Excavator Maintenance Guide for Earthmoving Contractors

Excavator Maintenance Guide for Earthmoving Contractors

Excavator Maintenance Guide for Earthmoving Contractors

Many earthmoving contractors are not inspecting or maintaining their machines or wear parts until something breaks, resulting in excessive machine downtime and unplanned maintenance.

While large earthmoving operations have set and defined maintenance schedules, smaller operations often have a “it’ll be right it will last one more job” attitude.

However, the cost of this approach could be the difference between losing an hour in changing out a part and losing an entire shift or more with unplanned maintenance.

While standard maintenance schedules in large operations are usually set at every 250 machine hours and planned work is based around how long things will last or are warranted, smaller earthmoving contractors may not always have the consistency of operations or conditions that this approach allows.

In this case, earthmoving contractors must intricately know their machines, the conditions they are operating in, and the parts they have installed.

Knowing how long your wear parts will last and which parts you might be able to push past their used by date can deliver significant increases in productivity, as will planning for proactive machine maintenance rather than being reactive when things break.

The importance of thorough daily pre-start inspections

Many operators are guilty of not performing a quick daily pre-start inspection, and for those who do, spending a few extra minutes to be more thorough during this process could save your hours.

While the pre-start is only an informal visual inspection, there are some key areas where operators can clearly see issues. If done regularly these issues will become even more apparent because operators become in-tune with their machines and potential problem areas.

Key things to inspect during a daily pre-start include:

Inspect buckets and ground engaging tools (GET) for excessive wear, cracking, or missing parts
Inspect the tracks and undercarriage for cracking, missing bolts, rollers leaking oil, and excessive wear across mating components
Inspect bucket or truck trays for excess carry-back that may be hiding any problems and limiting the amount of pay dirt that can be carried
Inspect for oil leaks throughout the machine
Ensure lights, radio, and reversing alarm are functioning, and there is fuel and a clean windscreen
Keep your machine clean:

Ensuring your machine is regularly cleaned is critical for this pre-start to be effective. If damage is hidden under caked on dirt and mud, then it is unlikely to be seen in a visual inspection.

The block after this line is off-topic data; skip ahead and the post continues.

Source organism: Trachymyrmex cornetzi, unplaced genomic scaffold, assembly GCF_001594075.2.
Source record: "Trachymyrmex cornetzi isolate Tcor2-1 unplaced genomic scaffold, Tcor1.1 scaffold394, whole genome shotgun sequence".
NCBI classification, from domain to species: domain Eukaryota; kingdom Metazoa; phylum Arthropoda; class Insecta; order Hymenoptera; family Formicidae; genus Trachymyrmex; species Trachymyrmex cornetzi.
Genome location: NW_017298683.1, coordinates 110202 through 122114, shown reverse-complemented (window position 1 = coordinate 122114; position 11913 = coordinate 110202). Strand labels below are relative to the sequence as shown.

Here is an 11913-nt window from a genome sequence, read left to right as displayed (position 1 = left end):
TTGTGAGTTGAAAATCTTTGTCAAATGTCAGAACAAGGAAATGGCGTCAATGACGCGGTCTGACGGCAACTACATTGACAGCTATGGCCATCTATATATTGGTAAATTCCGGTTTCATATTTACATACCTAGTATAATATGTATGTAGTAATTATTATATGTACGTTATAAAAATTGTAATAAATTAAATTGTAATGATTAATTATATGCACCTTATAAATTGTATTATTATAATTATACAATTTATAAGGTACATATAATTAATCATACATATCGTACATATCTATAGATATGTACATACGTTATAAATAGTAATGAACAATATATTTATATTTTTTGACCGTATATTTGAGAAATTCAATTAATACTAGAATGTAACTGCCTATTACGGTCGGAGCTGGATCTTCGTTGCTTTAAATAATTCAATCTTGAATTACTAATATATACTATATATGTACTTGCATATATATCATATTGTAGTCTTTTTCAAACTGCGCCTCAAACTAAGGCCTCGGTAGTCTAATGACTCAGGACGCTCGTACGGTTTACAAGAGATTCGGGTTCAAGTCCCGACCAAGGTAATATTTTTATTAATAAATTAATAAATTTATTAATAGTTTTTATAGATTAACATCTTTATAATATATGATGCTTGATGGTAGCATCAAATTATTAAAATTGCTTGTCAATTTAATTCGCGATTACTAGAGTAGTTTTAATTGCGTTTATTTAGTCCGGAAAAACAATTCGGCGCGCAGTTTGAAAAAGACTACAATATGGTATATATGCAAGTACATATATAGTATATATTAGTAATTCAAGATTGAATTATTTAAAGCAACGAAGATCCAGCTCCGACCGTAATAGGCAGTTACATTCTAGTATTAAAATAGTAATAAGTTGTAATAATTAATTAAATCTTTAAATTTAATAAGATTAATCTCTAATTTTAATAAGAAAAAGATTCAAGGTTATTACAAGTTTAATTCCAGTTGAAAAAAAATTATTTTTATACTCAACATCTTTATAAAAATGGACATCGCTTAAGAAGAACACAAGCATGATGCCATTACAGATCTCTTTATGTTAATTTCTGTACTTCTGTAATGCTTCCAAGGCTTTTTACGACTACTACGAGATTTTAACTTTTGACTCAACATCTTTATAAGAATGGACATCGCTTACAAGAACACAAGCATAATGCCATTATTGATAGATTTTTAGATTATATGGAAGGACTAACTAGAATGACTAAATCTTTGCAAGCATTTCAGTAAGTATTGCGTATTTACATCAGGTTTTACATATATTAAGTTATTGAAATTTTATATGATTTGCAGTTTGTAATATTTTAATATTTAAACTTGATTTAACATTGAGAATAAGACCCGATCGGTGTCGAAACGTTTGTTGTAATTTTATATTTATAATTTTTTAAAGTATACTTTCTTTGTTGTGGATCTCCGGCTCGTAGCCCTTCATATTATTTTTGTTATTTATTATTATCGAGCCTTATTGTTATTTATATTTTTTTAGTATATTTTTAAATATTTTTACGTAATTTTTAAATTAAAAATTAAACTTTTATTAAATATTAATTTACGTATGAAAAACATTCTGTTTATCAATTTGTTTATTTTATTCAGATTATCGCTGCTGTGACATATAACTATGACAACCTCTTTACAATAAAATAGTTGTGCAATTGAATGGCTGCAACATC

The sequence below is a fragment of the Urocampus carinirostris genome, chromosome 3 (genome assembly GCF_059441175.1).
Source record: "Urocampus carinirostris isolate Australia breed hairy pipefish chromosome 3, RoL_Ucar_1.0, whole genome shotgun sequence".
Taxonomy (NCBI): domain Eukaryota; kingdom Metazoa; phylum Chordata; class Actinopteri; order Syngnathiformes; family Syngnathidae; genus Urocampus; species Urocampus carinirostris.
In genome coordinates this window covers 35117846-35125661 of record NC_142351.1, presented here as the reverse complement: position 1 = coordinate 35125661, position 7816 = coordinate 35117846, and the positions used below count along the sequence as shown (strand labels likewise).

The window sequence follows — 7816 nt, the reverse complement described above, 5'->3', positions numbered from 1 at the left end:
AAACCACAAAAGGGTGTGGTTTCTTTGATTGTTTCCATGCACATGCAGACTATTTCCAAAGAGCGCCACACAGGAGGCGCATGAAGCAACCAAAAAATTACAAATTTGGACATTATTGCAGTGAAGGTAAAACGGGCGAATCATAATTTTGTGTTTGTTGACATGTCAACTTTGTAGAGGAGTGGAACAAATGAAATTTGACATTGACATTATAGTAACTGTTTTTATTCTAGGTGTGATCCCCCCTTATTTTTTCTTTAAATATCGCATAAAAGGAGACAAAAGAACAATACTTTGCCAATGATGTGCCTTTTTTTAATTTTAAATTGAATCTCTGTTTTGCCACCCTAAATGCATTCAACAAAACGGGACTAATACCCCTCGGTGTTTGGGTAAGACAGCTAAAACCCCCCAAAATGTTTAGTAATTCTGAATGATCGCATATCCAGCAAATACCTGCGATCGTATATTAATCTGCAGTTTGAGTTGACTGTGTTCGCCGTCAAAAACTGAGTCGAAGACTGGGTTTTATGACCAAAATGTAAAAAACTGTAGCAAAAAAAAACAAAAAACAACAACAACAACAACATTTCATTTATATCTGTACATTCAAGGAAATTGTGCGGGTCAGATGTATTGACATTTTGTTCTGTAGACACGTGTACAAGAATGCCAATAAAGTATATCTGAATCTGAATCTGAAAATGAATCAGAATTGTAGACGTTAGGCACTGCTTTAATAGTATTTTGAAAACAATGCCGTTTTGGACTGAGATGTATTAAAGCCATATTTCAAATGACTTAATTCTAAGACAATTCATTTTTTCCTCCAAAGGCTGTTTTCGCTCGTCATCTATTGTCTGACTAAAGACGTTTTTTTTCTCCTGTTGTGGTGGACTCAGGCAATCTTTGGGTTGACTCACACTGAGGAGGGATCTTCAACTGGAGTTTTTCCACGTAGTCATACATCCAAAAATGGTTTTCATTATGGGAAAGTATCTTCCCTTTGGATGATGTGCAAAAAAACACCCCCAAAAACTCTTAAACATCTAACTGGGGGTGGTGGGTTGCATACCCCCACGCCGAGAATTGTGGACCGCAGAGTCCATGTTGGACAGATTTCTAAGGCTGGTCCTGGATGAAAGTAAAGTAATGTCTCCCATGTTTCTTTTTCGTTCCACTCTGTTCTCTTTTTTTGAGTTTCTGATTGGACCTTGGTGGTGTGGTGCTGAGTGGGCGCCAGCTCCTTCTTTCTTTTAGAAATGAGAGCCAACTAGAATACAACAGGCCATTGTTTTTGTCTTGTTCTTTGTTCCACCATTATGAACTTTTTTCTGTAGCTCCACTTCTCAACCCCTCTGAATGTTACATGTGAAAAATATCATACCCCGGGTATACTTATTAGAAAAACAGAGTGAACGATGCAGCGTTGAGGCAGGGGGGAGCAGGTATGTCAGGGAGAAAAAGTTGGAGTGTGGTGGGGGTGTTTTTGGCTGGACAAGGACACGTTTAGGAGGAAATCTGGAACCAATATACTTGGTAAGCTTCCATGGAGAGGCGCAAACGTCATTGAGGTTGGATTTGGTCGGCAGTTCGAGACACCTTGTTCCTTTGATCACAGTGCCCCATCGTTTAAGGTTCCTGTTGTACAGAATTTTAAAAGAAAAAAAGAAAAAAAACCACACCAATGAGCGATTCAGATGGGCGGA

Many earthmoving contractors have their machines pressure washed overnight so that when the fitters and workshop come in at 6am they have a clean machine that is more likely to show any issues on visual inspections, and they can more easily perform any maintenance.

Key areas of an excavator to monitor:

While all the parts of an excavator should be maintained and inspected, there are key areas that are more likely than others to cause unplanned downtime and should receive particular attention during routine inspections.

Undercarriage – tracks, rollers, sprockets, idlers etc – are crucial and if one of these breaks, your machine will be out of service, and you will not be able to move it. You will need to transfer it onto a truck and to a place where you can service it, costing you lengthy periods of unplanned machine downtime and man hours.

Bucket: If any of your excavator bucket wear parts need replacing and you continue to operate without maintenance, you risk destroying that bucket. You might put a hole in the bucket or rip the lip out and you will be faced with a significantly higher bill than if you had performed proactive maintenance.

How can you extend the period between excavator maintenance?

Given the significant cost associated with planned and unplanned maintenance, it is in your best interest to ensure your machine parts and wear parts last as long as possible.

The best way to do that is by ensuring you have the best product for the job. From bucket teeth to grade blades, and grouser bars to air filters, a high-quality part tailored to your operating conditions can deliver significant increases in service life – often double that of cheaper options, or more.

So, when you are weighing up the cost of a more expensive wear part, ensure you consider the cost of early maintenance, future parts replacement, and unplanned downtime.

While the information in this guide is tailored to excavator maintenance, much of the information translates to other machines such as dozers, graders, scrapers and others.

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